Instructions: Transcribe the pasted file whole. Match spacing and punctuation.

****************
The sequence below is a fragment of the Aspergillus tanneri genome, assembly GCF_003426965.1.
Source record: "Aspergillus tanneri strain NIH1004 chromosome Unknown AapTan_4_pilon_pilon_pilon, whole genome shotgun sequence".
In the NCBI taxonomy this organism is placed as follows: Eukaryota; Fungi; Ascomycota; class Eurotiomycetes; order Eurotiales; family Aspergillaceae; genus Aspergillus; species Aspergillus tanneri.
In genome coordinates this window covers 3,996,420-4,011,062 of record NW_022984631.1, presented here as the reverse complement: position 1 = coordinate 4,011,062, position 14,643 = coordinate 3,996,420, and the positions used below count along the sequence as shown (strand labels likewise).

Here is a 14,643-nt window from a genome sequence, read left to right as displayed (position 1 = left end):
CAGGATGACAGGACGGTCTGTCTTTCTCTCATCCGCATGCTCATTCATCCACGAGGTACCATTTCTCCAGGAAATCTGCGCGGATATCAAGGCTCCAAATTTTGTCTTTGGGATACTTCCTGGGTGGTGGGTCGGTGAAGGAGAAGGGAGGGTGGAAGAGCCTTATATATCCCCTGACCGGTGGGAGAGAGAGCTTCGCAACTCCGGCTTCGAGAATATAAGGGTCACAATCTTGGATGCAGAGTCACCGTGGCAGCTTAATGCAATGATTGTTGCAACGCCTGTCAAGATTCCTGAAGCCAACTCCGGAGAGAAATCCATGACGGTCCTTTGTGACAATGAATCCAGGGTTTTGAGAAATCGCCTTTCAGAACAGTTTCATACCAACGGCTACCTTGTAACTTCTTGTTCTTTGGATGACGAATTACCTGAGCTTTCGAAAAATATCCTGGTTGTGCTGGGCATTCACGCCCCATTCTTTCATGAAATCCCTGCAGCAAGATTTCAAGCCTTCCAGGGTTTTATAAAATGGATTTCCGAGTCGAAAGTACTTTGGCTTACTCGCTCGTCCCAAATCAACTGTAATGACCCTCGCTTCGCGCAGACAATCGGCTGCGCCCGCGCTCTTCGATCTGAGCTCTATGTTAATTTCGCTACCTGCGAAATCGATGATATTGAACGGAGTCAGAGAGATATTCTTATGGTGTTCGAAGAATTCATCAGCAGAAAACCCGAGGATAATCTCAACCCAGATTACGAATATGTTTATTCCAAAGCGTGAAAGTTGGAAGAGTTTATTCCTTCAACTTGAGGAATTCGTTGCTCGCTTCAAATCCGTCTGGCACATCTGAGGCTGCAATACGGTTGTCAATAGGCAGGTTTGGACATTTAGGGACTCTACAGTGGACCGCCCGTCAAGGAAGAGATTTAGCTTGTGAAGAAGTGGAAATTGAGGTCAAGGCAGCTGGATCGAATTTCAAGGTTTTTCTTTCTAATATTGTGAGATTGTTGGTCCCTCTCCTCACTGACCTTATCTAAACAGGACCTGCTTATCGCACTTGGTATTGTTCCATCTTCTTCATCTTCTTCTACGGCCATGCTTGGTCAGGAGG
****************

The sequence below is a fragment of the Aspergillus tanneri genome, assembly GCF_003426965.1.
Source record: "Aspergillus tanneri strain NIH1004 chromosome Unknown AapTan_4_pilon_pilon_pilon, whole genome shotgun sequence".
In the NCBI taxonomy this organism is placed as follows: Eukaryota; Fungi; Ascomycota; class Eurotiomycetes; order Eurotiales; family Aspergillaceae; genus Aspergillus; species Aspergillus tanneri.
In genome coordinates this window covers 3,996,420-4,011,062 of record NW_022984631.1, presented here as the reverse complement: position 1 = coordinate 4,011,062, position 14,643 = coordinate 3,996,420, and the positions used below count along the sequence as shown (strand labels likewise).

Here is a 14,643-nt window from a genome sequence, read left to right as displayed (position 1 = left end):
CAGGATGACAGGACGGTCTGTCTTTCTCTCATCCGCATGCTCATTCATCCACGAGGTACCATTTCTCCAGGAAATCTGCGCGGATATCAAGGCTCCAAATTTTGTCTTTGGGATACTTCCTGGGTGGTGGGTCGGTGAAGGAGAAGGGAGGGTGGAAGAGCCTTATATATCCCCTGACCGGTGGGAGAGAGAGCTTCGCAACTCCGGCTTCGAGAATATAAGGGTCACAATCTTGGATGCAGAGTCACCGTGGCAGCTTAATGCAATGATTGTTGCAACGCCTGTCAAGATTCCTGAAGCCAACTCCGGAGAGAAATCCATGACGGTCCTTTGTGACAATGAATCCAGGGTTTTGAGAAATCGCCTTTCAGAACAGTTTCATACCAACGGCTACCTTGTAACTTCTTGTTCTTTGGATGACGAATTACCTGAGCTTTCGAAAAATATCCTGGTTGTGCTGGGCATTCACGCCCCATTCTTTCATGAAATCCCTGCAGCAAGATTTCAAGCCTTCCAGGGTTTTATAAAATGGATTTCCGAGTCGAAAGTACTTTGGCTTACTCGCTCGTCCCAAATCAACTGTAATGACCCTCGCTTCGCGCAGACAATCGGCTGCGCCCGCGCTCTTCGATCTGAGCTCTATGTTAATTTCGCTACCTGCGAAATCGATGATATTGAACGGAGTCAGAGAGATATTCTTATGGTGTTCGAAGAATTCATCAGCAGAAAACCCGAGGATAATCTCAACCCAGATTACGAATATGTTTATTCCAAAGCGTGAAAGTTGGAAGAGTTTATTCCTTCAACTTGAGGAATTCGTTGCTCGCTTCAAATCCGTCTGGCACATCTGAGGCTGCAATACGGTTGTCAATAGGCAGGTTTGGACATTTAGGGACTCTACAGTGGACCGCCCGTCAAGGAAGAGATTTAGCTTGTGAAGAAGTGGAAATTGAGGTCAAGGCAGCTGGATCGAATTTCAAGGTTTTTCTTTCTAATATTGTGAGATTGTTGGTCCCTCTCCTCACTGACCTTATCTAAACAGGACCTGCTTATCGCACTTGGTATTGTTCCATCTTCTTCATCTTCTTCTACGGCCATGCTTGGTCAGGAGG